Dave McGary (sculptor) (1958-2013)

Dave McGary (sculptor) (1958-2013)

Little Good Voice Elk (maquette)
bronze
20 x 0 in
Price On Request
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Standing with innocence, this young girl Little Good Voice Elk holds with great pride her doll and her fully beaded cradle board, a gift from her grandmother. The Good Voice Elk families of the Lakota Sioux people were well known for their beautiful singing voices. This part of their family history was shared with Dave during one of his many trips to the Pine Ridge reservation in South Dakota . Depicted here is Dave’s fourth bronze in his Native American Children Series. Little Good Voice Elk shown in her favorite traditional Elks Tooth dress made from dark blue wool, twill weave, cut from length of material folded over at the shoulders: slit cut for neck opening, tapered sleeves added. This cloth was an item obtained through trade from the white people. The style of her dress was worn for many occasions and symbolizes prestige and wealth. In observing the elk in death, it is found that two teeth remain after everything else has crumbled to dust. These teeth will last longer than life of a man, and for that reason the elk tooth has become the emblem of long life. When a child is born its parents desire long life for it, and for this reason an elk tooth is given to a child if its parents can afford the gift. The gift is expensive because of the mature elk has only two upper canines, or two milk teeth. Owning such a dress implied a father or husband who was a good hunter or who had enough wealth in horses or other belongings to trade for teeth. Her dress has a long belt with silver disk known as Conchos ; they were manufactured by white people for trade with Indians and were popular among many tribes during the later part of the nineteenth century. Her leggings have a traditional butterfly design; early Native American legends reveal stories of butterflies carrying various wishes to the Great Spirit. This design is still used today and can be seen in many different ceremonies in the northern plains region. Her long braids are embellished on one side with an eagle and red tail hawk feather attached by a medicine wheel with quill work and pony beads. Most tribes carried babies on cradle boards. These “vertical cradles” allowed children to view the world from the same perspective as their parents. Native Americans have deep respectful relationships with children. Girls assist in the care of younger siblings and relatives. Dolls and miniature baby carriers were treasured by Plains youngsters.


About The Artist

Dave McGary (sculptor) (1958-2013)

"Amazing," "astounding," and "unbelievable detail," are some of the most frequent first words heard when people view renown artist Dave McGary's bronze sculptures of Native Americans.  The works are masterpieces of anatomical and historic accuracy.  They are also based upon real persons of American history.  They are collected by individuals, corporations and institutions on a worldwide basis.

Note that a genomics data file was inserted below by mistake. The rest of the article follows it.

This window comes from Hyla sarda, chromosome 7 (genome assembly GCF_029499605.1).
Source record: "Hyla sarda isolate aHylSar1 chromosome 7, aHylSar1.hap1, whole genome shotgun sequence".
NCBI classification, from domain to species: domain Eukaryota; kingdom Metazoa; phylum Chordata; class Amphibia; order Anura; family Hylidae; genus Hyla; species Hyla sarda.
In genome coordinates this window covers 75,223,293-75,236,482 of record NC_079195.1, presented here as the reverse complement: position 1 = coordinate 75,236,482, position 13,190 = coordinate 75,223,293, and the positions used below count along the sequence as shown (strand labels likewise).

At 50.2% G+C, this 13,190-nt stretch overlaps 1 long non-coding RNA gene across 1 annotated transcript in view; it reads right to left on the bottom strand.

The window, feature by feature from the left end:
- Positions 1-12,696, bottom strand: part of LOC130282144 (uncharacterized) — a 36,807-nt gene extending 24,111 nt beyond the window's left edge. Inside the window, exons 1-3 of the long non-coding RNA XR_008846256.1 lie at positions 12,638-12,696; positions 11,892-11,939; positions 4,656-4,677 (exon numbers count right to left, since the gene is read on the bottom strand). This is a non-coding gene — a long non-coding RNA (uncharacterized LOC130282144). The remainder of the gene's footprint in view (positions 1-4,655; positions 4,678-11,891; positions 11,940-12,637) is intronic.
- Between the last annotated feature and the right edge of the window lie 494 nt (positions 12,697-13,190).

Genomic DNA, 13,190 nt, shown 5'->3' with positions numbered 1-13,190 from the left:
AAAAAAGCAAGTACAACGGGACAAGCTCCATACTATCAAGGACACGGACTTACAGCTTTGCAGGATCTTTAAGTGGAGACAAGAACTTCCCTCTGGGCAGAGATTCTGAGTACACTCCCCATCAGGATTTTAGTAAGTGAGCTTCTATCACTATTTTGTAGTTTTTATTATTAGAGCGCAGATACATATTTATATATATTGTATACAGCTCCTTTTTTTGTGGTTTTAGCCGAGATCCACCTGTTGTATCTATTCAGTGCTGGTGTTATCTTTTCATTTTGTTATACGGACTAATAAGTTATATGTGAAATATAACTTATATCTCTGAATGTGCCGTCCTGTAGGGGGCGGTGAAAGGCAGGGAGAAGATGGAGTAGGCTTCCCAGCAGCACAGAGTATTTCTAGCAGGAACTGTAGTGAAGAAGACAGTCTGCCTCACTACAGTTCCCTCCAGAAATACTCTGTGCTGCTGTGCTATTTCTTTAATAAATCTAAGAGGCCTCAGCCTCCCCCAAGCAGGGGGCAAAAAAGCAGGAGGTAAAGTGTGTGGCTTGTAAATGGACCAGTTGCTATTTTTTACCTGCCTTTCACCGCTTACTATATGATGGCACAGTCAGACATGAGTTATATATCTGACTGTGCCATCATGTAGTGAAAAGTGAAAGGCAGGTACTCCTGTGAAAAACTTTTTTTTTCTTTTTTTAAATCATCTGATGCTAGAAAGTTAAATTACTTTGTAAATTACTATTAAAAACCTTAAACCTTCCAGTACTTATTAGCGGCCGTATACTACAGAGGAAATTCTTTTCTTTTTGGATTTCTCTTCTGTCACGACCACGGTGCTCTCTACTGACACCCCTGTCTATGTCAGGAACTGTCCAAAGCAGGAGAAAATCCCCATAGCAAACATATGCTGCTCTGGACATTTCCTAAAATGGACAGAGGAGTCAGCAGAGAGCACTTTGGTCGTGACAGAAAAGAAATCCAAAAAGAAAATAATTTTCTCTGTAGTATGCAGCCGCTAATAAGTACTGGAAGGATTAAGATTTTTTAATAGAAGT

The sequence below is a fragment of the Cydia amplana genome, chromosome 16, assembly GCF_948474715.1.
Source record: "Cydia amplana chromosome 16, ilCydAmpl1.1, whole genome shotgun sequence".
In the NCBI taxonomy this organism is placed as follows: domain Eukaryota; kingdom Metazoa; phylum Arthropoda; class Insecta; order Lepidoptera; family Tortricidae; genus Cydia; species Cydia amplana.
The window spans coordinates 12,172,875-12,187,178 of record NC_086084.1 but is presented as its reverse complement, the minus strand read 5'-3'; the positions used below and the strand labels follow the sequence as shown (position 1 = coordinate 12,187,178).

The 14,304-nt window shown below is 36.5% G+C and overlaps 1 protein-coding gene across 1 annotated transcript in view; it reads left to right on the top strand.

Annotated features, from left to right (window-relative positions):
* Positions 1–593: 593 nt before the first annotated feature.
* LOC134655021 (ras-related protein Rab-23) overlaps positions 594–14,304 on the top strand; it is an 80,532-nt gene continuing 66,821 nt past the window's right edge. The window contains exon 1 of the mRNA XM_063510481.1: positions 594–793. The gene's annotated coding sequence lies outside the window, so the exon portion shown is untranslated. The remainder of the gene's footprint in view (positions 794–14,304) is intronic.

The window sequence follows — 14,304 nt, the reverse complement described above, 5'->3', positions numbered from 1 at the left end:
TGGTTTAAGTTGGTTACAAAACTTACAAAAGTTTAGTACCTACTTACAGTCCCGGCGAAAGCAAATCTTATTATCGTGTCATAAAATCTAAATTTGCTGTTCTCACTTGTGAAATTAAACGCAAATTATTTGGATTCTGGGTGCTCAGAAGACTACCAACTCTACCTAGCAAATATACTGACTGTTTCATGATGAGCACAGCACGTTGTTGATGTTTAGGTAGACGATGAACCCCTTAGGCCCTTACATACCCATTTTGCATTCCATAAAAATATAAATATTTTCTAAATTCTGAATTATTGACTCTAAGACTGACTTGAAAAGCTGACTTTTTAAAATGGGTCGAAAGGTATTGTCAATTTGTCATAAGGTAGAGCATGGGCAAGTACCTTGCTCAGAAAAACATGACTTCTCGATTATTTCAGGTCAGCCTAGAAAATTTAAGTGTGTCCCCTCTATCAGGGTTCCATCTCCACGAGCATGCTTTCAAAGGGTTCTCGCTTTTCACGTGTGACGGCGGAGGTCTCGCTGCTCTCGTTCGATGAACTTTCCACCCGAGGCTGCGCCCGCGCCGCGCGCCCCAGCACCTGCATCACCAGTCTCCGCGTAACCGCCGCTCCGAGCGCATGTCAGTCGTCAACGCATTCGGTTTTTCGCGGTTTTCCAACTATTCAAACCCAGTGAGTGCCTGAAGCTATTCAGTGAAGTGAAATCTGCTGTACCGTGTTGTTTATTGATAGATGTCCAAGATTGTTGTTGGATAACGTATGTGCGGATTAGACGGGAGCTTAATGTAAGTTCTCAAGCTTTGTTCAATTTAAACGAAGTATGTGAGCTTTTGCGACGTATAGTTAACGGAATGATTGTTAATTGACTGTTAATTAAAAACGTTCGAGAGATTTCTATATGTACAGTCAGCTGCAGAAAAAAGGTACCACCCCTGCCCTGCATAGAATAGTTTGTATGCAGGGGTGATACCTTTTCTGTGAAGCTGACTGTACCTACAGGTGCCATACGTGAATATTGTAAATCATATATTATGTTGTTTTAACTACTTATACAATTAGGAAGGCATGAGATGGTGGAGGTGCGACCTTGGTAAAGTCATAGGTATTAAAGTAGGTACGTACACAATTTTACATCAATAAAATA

Dave McGary was raised on a cattle ranch in Wyoming.  His art career began early in life.  At 12, he sculpted in clay.  At 16, he received a scholarship to spend a year in Italy studying the human form and the art of bronze casting.  Shortly after his return to the U.S., Dave began working at a Santa Fe foundry, and began a friendship with a Sioux artist that contributed significantly to Dave's interest in sculpting the American Indian.  Subsequently, Dave was adopted into the Ogala Sioux tribe and given the name Wambalee Tanka, "Big Eagle." But his adopted family on the reservation are more likely to refer to him as "Big Red Ears" because of his predilection for soaking up tales of their ancestors.  A McGary bronze is a unique combination of pure American West and classic Renaissance art form of Italy.  
 
Each work contains many elements of historical authenticity, emotion, artistic skill and bronze casting technology. This special combination has been recognized through the placement of works at a wide variety of governmental and corporate locations.  Each year, Dave receives numerous requests to execute commissions -- most of which he must turn down due to his schedule and family life (he, his wife Molly and their child divide time between homes in New Mexico and Arizona).  
 
Among the permanent public installations is one that may be seen in Santa Fe's Grant Park.  The 14-foot-high work depicts Don Pedro de Peralta and his surveyor as they lay out early Santa Fe. The artist has also been exhibited in a One-man Show at the Russell Senate Rotunda in Washington D.C.   
 
Meyer Gallery is pleased to display the magnificent bronzes of renown sculptor Dave McGary.

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